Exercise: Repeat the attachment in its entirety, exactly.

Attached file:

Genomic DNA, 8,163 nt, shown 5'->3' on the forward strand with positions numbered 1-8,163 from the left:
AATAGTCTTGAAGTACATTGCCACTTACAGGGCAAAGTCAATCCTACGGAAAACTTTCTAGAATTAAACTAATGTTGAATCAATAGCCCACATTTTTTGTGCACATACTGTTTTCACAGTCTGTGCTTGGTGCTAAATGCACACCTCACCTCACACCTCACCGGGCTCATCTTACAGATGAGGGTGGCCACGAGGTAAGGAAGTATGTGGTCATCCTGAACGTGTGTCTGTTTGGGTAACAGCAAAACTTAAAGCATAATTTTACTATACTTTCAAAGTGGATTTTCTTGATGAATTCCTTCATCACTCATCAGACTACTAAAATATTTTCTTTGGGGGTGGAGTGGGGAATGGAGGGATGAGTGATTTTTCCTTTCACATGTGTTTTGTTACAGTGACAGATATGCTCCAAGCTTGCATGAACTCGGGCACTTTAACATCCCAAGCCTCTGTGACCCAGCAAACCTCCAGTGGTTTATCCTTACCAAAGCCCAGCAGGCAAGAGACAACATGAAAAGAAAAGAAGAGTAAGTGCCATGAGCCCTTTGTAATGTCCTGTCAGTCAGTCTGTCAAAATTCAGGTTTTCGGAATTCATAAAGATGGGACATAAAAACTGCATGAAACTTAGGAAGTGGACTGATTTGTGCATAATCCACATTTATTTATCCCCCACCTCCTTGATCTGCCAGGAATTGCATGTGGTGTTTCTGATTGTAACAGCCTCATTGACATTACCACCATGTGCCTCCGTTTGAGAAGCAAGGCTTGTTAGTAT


Genomic DNA, 8,163 nt, shown 5'->3' on the forward strand with positions numbered 1-8,163 from the left:
AATAGTCTTGAAGTACATTGCCACTTACAGGGCAAAGTCAATCCTACGGAAAACTTTCTAGAATTAAACTAATGTTGAATCAATAGCCCACATTTTTTGTGCACATACTGTTTTCACAGTCTGTGCTTGGTGCTAAATGCACACCTCACCTCACACCTCACCGGGCTCATCTTACAGATGAGGGTGGCCACGAGGTAAGGAAGTATGTGGTCATCCTGAACGTGTGTCTGTTTGGGTAACAGCAAAACTTAAAGCATAATTTTACTATACTTTCAAAGTGGATTTTCTTGATGAATTCCTTCATCACTCATCAGACTACTAAAATATTTTCTTTGGGGGTGGAGTGGGGAATGGAGGGATGAGTGATTTTTCCTTTCACATGTGTTTTGTTACAGTGACAGATATGCTCCAAGCTTGCATGAACTCGGGCACTTTAACATCCCAAGCCTCTGTGACCCAGCAAACCTCCAGTGGTTTATCCTTACCAAAGCCCAGCAGGCAAGAGACAACATGAAAAGAAAAGAAGAGTAAGTGCCATGAGCCCTTTGTAATGTCCTGTCAGTCAGTCTGTCAAAATTCAGGTTTTCGGAATTCATAAAGATGGGACATAAAAACTGCATGAAACTTAGGAAGTGGACTGATTTGTGCATAATCCACATTTATTTATCCCCCACCTCCTTGATCTGCCAGGAATTGCATGTGGTGTTTCTGATTGTAACAGCCTCATTGACATTACCACCATGTGCCTCCGTTTGAGAAGCAAGGCTTGTTAGTAT